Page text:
grep keyring /etc/pam.d/*and see if keyring is properly configured in your desired module (dash acts as a comment character in these files, so make sure the keyring lines do not start with a dash).
Did you accidentally start another Keyring? Use ‘ps aux | grep keyring’ and look to see if you are running more keyring processes than you expect)
If SSH or GPG seem to be ignoring Keyring:
Is Keyring running? Use ‘ps aux | grep keyring’ and assure that there is a running keyring process owned by you.
Are the appropriate environment variables set? Run:
echo $GNOME_KEYRING_CONTROL echo $SSH_AUTH_SOCK echo $GPG_AGENT_INFO
and assure that each is set (if the corresponding component was requested) and set reasonably. If not, run “export $(gnome-keyring-daemon -s)” in your X11 start up file.
If Network Manager seems to be ignoring Keyring:
Were both gnome-keyring and nm-applet run after dbus was started? Was the DBUS_SESSION_BUS_ADDRESS environment variable properly set and picked up by both gnome-keyring and nm-applet?
Assure that only one dbus was run (consider running “echo $DBUS_SESSION_BUS_ADDRESS” just before running gnome-keyring and nm-applet and assure that you see the same address.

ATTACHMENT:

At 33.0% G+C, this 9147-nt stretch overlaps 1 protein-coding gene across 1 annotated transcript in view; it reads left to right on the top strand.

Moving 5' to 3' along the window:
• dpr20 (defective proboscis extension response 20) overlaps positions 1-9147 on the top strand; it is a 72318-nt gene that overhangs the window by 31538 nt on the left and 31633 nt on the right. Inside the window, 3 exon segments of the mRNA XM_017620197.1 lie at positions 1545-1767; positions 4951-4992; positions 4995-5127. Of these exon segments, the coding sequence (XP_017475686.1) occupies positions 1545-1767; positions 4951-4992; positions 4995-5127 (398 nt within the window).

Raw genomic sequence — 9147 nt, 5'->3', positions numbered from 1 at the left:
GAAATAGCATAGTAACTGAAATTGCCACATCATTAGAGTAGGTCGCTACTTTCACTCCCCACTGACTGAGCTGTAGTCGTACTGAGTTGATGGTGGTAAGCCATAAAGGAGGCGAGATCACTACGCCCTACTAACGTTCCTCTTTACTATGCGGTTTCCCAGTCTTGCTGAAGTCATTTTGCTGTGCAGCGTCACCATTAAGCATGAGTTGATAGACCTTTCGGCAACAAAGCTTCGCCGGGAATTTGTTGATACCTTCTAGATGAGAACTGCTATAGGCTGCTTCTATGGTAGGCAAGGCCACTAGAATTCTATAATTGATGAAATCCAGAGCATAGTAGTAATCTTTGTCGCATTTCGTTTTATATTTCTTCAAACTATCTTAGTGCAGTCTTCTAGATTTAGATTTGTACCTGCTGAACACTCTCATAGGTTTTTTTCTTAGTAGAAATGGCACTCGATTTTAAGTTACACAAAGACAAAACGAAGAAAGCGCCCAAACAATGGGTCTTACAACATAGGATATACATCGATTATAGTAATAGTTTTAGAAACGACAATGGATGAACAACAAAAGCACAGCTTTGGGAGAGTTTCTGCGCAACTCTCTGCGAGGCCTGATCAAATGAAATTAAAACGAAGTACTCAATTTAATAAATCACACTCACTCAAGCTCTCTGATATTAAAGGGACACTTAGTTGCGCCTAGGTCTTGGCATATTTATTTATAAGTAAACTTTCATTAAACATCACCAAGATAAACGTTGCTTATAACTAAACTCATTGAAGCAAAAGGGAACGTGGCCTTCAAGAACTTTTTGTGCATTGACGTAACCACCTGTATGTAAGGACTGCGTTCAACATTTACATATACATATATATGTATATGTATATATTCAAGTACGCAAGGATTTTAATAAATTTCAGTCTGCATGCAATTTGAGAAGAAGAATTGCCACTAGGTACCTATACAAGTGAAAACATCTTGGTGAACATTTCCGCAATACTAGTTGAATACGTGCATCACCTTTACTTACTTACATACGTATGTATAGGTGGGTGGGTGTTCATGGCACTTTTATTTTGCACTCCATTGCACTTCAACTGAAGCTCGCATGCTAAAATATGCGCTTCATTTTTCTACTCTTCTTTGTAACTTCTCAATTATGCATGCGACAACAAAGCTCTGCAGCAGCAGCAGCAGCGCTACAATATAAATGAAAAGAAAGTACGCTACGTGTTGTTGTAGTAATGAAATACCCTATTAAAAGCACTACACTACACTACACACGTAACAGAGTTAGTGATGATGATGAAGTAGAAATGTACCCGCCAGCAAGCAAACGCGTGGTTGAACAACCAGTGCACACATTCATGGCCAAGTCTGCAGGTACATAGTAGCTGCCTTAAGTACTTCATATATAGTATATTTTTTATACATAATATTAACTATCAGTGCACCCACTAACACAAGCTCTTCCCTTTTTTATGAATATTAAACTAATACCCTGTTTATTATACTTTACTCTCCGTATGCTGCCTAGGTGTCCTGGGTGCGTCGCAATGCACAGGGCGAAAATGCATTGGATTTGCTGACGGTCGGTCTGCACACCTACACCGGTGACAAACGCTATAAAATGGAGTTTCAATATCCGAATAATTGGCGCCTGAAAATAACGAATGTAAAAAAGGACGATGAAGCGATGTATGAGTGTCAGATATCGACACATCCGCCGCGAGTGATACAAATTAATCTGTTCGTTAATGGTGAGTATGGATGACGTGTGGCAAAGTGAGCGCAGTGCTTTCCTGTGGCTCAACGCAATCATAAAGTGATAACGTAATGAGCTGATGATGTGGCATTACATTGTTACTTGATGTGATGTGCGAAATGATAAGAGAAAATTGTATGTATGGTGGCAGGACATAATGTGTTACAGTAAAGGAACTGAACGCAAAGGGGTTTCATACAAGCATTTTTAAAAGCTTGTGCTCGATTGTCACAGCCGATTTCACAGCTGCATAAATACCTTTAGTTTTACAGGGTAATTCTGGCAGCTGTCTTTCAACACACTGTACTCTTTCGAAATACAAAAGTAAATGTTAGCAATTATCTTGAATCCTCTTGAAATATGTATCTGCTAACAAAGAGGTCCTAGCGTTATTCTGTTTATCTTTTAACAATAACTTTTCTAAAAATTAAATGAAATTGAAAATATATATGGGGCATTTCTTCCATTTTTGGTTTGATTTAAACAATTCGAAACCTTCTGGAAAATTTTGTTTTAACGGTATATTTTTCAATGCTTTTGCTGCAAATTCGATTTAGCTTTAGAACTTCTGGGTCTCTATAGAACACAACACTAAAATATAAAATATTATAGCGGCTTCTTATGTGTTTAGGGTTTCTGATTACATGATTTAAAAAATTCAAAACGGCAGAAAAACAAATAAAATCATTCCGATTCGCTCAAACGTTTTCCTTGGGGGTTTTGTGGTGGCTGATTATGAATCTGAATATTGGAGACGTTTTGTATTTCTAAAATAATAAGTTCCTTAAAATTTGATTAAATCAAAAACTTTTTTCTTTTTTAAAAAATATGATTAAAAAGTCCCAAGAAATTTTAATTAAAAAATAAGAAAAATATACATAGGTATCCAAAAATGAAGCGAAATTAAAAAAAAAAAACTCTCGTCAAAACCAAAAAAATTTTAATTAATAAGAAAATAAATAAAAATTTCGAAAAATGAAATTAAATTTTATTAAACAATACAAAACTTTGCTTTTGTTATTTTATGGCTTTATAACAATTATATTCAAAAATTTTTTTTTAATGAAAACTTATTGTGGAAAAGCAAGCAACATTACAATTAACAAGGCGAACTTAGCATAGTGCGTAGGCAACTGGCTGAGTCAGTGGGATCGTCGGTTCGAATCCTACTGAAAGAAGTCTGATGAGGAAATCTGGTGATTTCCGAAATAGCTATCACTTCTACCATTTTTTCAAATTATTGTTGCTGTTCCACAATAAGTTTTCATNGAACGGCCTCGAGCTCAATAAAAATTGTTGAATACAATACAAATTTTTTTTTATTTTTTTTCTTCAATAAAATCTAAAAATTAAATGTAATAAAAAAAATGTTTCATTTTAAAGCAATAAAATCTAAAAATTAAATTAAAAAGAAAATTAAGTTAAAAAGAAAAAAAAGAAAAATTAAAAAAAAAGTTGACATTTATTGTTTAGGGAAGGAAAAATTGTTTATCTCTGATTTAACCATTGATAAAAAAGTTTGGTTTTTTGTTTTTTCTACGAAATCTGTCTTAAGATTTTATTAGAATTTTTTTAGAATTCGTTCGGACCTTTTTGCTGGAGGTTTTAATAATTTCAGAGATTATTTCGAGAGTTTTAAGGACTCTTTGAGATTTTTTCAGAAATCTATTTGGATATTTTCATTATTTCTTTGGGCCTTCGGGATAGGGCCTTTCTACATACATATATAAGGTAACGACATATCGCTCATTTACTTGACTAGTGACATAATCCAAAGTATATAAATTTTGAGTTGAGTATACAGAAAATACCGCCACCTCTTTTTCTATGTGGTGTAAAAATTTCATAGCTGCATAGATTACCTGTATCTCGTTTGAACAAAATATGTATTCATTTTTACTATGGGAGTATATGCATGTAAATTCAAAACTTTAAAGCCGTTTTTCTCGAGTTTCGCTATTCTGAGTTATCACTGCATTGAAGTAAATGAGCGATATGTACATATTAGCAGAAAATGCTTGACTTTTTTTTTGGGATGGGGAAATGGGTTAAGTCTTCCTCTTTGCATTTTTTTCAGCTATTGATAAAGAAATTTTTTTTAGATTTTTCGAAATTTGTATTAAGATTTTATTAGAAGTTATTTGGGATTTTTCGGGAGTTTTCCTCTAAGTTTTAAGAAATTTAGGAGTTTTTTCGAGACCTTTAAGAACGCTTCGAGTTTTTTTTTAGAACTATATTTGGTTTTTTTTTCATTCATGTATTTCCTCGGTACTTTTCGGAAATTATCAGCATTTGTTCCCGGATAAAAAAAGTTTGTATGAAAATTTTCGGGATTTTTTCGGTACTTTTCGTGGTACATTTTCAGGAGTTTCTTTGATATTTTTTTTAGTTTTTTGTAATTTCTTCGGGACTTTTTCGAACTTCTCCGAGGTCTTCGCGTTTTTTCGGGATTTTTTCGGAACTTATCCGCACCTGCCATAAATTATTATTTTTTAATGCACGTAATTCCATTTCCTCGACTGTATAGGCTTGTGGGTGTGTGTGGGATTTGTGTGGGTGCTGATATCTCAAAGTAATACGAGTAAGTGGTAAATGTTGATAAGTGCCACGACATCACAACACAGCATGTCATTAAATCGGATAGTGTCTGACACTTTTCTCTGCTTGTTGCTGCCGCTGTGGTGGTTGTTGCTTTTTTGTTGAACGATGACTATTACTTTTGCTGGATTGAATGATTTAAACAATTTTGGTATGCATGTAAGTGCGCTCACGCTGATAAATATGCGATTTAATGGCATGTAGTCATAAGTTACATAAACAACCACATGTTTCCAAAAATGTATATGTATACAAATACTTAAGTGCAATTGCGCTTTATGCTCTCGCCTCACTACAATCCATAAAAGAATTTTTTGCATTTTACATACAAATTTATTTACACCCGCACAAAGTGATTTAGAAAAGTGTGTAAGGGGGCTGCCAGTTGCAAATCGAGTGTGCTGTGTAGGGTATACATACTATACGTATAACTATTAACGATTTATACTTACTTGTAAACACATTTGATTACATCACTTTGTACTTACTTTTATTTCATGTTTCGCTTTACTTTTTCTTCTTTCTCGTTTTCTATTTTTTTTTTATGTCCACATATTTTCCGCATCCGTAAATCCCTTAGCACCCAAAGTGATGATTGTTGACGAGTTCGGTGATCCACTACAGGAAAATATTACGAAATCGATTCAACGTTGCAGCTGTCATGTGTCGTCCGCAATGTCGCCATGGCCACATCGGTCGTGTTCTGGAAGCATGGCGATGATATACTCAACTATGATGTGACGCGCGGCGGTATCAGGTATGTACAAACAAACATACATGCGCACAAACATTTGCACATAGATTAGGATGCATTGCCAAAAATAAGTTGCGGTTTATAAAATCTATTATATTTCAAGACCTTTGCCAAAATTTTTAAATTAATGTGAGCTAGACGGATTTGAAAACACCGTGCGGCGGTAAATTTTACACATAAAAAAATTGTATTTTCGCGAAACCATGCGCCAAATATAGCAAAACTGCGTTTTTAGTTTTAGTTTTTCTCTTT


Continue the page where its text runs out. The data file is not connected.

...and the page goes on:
If, when keyring requests a passphrase, you are not offered the ability to unlock that passphrase when logging in, or if you are being asked for passphrases that you previously instructed should be unlocked when logging in, or if you open seahorse, select view by keyring, and notice that the “Login” keyring is locked without you explicitly locking it, then you have a PAM problem. Your login keyring is not being unlocked when you log in. This occurs because PAM is not correctly configured for keyring. Make sure you have gnome-keyring-pam installed, and that you have edited the file in /etc/pam.d that corresponds to you login manager. The entries are probably already in there but by default they are commented out. You will need to uncomment them by removing the dash at the beginning of the line. For example, I use lightdm as my login manager. My /etc/etc.d/lightdm config file contains the following lines that correspond to keyring: